Foreign workers are once again, welcome back to Australia, after two years of – in the case of some states – severe and brutal lockdowns.
The impact of these lockdowns and border closures has, for many Australians, been as brutal as the actual lockdowns themselves. These include:
- Separation from family for two years…
- Massive job losses…
- Economic slowdown across the country…
- Worker shortages…
- Job shortages…
- Some industries almost coming to a standstill (think travel, tourism, events, hospitality)…
And these examples are broadly speaking. They’re the tip of the iceberg.
Once of the greatest problems we’ve experienced over the past two years, has been economic stagnation. Many industries haven’t been able to find workers, and therefore grow their businesses. Many industries suffered worker shortages because most workers have, at one time or another, had COVID. And the restrictions on people with COVID were fierce. State health department officials, knocking on doors, checking that the infected person is actually at home.
Supply chains have been (and some remain) affected. Food shortages. Supply not meeting demand. All because, we don’t have the workers available in Australia.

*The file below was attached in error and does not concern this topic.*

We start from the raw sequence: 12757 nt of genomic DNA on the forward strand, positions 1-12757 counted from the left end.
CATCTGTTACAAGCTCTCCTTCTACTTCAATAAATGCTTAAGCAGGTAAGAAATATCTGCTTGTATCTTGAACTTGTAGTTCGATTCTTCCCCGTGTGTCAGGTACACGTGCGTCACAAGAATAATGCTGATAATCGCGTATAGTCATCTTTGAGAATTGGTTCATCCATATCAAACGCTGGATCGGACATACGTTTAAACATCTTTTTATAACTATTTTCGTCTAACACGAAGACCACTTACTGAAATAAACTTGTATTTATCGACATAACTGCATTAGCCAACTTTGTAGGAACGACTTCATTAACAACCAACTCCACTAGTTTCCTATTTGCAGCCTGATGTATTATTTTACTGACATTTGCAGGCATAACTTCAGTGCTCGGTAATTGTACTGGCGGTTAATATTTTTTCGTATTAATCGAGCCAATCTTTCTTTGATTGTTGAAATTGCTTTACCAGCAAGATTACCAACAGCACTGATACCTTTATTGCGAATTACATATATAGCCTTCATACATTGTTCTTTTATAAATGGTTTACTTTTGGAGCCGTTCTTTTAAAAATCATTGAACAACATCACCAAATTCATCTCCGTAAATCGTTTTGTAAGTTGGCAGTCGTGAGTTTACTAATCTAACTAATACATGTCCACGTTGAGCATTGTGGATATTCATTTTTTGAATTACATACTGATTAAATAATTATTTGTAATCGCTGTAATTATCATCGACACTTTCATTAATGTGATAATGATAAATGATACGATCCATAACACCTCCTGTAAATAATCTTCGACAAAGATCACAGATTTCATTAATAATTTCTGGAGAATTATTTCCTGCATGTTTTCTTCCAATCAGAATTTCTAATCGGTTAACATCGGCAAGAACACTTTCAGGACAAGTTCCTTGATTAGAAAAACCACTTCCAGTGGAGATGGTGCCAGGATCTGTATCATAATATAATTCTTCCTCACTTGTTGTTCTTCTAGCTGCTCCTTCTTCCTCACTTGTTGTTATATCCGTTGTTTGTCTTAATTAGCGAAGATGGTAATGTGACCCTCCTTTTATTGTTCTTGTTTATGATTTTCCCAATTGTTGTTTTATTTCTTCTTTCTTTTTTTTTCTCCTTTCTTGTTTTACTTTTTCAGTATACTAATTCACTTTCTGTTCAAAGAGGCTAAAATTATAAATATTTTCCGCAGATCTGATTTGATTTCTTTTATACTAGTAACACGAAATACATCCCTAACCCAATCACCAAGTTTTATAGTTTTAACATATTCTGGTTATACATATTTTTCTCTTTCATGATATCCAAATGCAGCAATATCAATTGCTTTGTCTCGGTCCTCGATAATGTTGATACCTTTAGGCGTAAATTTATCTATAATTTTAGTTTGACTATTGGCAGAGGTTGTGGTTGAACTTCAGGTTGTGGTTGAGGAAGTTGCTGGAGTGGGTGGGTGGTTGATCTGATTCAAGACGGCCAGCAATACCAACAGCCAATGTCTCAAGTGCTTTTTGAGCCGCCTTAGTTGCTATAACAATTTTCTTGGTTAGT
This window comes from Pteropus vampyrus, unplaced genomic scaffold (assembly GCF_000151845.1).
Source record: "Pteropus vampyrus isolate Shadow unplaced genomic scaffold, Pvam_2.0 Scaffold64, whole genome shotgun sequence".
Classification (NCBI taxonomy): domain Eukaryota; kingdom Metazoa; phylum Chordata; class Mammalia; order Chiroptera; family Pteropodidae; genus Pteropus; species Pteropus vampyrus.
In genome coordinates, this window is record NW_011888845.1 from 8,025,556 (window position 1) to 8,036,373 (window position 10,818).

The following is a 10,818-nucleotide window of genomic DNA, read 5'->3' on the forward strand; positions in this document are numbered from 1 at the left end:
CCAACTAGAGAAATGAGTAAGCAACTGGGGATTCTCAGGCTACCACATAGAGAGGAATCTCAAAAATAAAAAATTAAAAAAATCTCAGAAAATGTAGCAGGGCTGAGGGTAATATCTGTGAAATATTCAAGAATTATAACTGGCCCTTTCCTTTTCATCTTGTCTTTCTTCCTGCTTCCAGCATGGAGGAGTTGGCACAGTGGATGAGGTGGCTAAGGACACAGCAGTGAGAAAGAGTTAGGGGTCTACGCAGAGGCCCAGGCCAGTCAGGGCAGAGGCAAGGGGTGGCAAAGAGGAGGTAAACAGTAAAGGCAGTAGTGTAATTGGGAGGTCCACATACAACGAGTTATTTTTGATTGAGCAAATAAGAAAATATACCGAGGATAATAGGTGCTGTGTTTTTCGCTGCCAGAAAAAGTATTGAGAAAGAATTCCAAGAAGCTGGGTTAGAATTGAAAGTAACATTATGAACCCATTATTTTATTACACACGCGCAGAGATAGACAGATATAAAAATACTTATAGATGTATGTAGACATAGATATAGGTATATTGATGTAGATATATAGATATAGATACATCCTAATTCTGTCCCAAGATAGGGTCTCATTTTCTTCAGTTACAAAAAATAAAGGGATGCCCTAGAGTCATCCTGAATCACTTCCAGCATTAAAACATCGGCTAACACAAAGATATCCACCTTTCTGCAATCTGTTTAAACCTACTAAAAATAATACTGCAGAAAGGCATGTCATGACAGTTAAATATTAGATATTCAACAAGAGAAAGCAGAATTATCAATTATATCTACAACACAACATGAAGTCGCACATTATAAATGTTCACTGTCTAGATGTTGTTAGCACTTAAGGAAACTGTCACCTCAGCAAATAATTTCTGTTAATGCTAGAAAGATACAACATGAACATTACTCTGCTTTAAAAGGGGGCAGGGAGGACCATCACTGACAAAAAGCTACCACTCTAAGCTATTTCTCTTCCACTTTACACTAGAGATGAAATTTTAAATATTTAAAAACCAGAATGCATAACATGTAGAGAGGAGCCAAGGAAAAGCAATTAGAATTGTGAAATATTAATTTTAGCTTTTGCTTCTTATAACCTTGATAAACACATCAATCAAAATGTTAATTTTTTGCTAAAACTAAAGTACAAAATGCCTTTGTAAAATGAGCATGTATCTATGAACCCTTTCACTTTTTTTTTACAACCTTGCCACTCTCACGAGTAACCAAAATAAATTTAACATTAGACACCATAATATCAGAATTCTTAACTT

These have been crazy, crazy times.
And Then The Borders Opened…
“[…] Australia will open its border to all remaining visa holders on the 21st of February of this year…”
So said the Prime Minister of Australia, Scott Morrison, on the 7th of February. This means, eligible workers from across the globe will be welcomed back to Australia. Foreign workers, temporary foreign workers and those wishing to both work and holiday in Australia, can come on back downunder.
“The condition is you must be double-vaccinated to come to Australia. That’s the rule. Everyone is expected to abide by it.”
Scott Morrison, Prime Minister of Australia
Australia has had a near total ban on international travellers for almost two years.
However, since mid-December 2021, we’ve been undertaking a gradual reopening process for foreign workers. This plan has included international students, skilled workers, and those with approved working holiday maker visas (WHMs).
And now, things are ramping up even more. Australia’s leading tourism body has recently launched a marketing campaign to lure working holiday-makers, who seek to remain in Australia long-term.